US Supreme court decision on online sales tax

Started 4 months ago | Discussions thread
Michael Fryd
Michael Fryd Veteran Member • Posts: 8,868
Re: It was amazing...

JJoyce4699 wrote:

Michael Fryd wrote:

JJoyce4699 wrote:

...

Cheating ends with yesterdays change. Now states can force ALL companies start charging the tax up front. Before they only could force collection if the company had a physical presence in the state.

No. not all companies. The states can only force companies with a substantial connection to the state. Selling a few items for a few hundred dollars isn't covered by this ruling.

The particulars of this case was that they upheld a law that applied to those selling more than $100,000 per year, or 200 separate transactions into a state.

You misread things, that is SD's rules for taxes. Other states can do what they want.

Four of the Justices that voted against the ruling thoughts were: "Those who argued against overturning Quill said the decision could allow states to go far beyond the model legislation that South Dakota passed, requiring collection by retailers with a single sale in a state or perhaps trying to force the companies to comply retroactively."

Read the decision itself.

What it found was that the previous "Quill" test that required a physical presence was incorrect. A physical presence is no longer a necessary element for a state to require a merchant to collect sales tax.

The court found that other methods of establishing a substantial connection were acceptable. In particular South Dakota's requirement of 200 transactions or $100,000 per year was an acceptable requirement.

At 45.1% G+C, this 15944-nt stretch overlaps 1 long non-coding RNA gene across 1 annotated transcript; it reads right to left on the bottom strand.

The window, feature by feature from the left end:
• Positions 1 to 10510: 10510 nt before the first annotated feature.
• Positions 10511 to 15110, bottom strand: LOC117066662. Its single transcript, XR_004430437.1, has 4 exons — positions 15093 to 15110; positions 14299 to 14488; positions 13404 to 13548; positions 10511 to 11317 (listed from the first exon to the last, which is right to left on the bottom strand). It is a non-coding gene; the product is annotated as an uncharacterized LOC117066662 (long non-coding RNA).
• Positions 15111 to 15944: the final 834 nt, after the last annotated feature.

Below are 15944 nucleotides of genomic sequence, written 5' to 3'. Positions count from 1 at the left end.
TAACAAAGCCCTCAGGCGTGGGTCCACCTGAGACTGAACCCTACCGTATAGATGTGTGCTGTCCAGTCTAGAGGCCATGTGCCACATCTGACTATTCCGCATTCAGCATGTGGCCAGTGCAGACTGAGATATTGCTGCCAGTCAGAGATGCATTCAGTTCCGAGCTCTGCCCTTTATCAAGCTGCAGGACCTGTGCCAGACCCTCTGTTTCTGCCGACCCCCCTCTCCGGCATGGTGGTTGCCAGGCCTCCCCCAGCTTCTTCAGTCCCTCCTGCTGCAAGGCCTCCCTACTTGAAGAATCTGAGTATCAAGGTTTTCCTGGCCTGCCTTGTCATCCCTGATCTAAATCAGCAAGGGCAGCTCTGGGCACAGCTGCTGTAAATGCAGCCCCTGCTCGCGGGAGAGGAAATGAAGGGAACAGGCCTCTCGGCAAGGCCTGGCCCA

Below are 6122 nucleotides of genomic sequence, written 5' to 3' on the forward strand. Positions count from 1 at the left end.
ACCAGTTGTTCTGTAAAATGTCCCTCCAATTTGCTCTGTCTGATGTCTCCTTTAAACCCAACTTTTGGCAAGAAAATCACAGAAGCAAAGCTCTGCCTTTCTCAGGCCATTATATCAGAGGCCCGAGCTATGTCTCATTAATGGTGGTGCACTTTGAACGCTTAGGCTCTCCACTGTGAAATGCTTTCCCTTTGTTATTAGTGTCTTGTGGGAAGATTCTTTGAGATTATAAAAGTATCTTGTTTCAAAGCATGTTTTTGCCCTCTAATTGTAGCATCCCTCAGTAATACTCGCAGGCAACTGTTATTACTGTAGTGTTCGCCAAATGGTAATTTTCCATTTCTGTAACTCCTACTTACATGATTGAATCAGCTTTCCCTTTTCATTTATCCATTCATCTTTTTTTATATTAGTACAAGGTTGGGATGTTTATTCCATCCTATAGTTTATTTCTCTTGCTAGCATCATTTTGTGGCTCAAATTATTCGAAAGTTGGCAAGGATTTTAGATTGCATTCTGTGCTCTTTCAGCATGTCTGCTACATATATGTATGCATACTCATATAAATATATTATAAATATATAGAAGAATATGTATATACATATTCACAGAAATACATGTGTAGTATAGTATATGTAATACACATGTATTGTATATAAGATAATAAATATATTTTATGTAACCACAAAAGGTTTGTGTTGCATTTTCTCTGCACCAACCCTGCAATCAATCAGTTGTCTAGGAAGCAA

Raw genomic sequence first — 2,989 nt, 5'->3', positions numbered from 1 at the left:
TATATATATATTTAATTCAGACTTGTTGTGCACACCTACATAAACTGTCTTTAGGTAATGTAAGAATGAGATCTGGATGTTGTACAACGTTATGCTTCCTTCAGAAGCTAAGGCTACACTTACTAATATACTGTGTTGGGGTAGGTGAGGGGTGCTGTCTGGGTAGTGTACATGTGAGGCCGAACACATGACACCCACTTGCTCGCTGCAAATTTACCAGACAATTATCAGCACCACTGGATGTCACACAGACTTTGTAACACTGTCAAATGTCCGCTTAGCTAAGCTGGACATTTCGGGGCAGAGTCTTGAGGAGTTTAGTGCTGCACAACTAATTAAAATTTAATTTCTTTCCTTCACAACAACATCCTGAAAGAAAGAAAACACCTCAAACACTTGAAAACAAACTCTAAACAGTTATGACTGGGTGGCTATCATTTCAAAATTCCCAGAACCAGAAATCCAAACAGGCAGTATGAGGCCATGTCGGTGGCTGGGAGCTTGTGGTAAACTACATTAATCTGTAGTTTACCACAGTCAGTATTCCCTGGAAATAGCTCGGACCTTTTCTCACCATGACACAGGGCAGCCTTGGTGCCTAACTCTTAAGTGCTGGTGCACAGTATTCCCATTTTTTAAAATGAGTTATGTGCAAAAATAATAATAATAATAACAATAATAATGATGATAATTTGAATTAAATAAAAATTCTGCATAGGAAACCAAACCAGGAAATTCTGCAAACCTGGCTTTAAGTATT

They specifically did not rule on whether a state could tax a smaller volume retailer, and suggested that a very small volume of sales would not be enough.

The court was very clear that the only aspect they were ruling on was the physical presence requirement of the previous Quill case. They did not rule whether or not the law was constitutional on other issues, as none were considered in this case.

All that we know is that a state may now consider selling a substantial volume into the state as a constituting a nexus, and the states may require those companies to collect sales tax. We don't have a firm limit on the volume of sales required. Nor do we have an answer on whether such laws can be enacted retroactively (although the ruling suggests that a retroactive law would not be allowed).

====

Also, if you read the article, it's an official from Etsy that says that it would be an unreasonable burden if small sellers had to collect tax from all states.  He never says that the ruling allows that.  Only that he is worried about such issues.

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